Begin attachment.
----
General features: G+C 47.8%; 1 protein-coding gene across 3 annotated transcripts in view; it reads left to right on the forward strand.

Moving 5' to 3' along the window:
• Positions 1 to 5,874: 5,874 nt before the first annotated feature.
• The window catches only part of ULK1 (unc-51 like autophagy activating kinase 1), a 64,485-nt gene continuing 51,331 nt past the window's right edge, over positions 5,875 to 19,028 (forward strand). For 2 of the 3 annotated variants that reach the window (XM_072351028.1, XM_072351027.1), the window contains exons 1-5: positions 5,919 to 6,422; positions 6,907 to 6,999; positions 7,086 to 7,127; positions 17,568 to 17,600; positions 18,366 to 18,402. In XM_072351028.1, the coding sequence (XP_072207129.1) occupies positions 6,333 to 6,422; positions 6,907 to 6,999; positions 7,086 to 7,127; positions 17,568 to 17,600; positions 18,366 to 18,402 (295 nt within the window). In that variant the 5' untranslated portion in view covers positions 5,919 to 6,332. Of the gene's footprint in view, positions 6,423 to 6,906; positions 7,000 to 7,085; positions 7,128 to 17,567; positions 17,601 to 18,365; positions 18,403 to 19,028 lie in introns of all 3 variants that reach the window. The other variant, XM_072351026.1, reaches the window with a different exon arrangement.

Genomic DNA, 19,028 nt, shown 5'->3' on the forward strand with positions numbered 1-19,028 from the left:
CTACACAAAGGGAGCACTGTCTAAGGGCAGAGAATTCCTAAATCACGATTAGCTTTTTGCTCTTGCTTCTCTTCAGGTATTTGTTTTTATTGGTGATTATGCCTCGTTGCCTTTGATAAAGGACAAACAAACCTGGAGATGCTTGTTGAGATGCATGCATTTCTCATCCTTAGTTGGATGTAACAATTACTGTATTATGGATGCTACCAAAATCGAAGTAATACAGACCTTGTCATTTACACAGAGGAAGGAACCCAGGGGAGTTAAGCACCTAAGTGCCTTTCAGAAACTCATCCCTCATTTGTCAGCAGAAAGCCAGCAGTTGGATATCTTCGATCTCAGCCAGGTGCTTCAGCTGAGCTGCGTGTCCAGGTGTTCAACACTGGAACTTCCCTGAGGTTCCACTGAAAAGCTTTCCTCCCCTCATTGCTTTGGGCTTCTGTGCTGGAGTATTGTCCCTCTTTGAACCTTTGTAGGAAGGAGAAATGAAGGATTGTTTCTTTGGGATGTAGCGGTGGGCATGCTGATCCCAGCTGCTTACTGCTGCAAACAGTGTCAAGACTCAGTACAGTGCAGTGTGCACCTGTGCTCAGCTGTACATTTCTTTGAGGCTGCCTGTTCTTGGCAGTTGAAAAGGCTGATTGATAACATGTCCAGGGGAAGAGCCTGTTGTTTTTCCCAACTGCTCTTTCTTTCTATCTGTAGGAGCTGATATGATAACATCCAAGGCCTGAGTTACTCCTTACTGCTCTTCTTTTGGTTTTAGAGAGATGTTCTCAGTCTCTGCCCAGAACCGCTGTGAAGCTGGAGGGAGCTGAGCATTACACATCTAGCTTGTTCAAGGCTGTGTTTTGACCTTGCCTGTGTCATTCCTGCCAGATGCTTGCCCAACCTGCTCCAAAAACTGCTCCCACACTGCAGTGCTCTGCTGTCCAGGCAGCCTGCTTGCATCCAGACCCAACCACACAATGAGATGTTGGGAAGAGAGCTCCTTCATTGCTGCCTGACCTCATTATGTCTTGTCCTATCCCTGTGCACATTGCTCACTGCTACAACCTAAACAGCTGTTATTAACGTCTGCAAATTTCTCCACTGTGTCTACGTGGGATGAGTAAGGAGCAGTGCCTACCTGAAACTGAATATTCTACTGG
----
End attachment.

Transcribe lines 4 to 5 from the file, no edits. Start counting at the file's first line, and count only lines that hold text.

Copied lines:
• The window catches only part of ULK1 (unc-51 like autophagy activating kinase 1), a 64,485-nt gene continuing 51,331 nt past the window's right edge, over positions 5,875 to 19,028 (forward strand). For 2 of the 3 annotated variants that reach the window (XM_072351028.1, XM_072351027.1), the window contains exons 1-5: positions 5,919 to 6,422; positions 6,907 to 6,999; positions 7,086 to 7,127; positions 17,568 to 17,600; positions 18,366 to 18,402. In XM_072351028.1, the coding sequence (XP_072207129.1) occupies positions 6,333 to 6,422; positions 6,907 to 6,999; positions 7,086 to 7,127; positions 17,568 to 17,600; positions 18,366 to 18,402 (295 nt within the window). In that variant the 5' untranslated portion in view covers positions 5,919 to 6,332. Of the gene's footprint in view, positions 6,423 to 6,906; positions 7,000 to 7,085; positions 7,128 to 17,567; positions 17,601 to 18,365; positions 18,403 to 19,028 lie in introns of all 3 variants that reach the window. The other variant, XM_072351026.1, reaches the window with a different exon arrangement.

Genomic DNA, 19,028 nt, shown 5'->3' on the forward strand with positions numbered 1-19,028 from the left: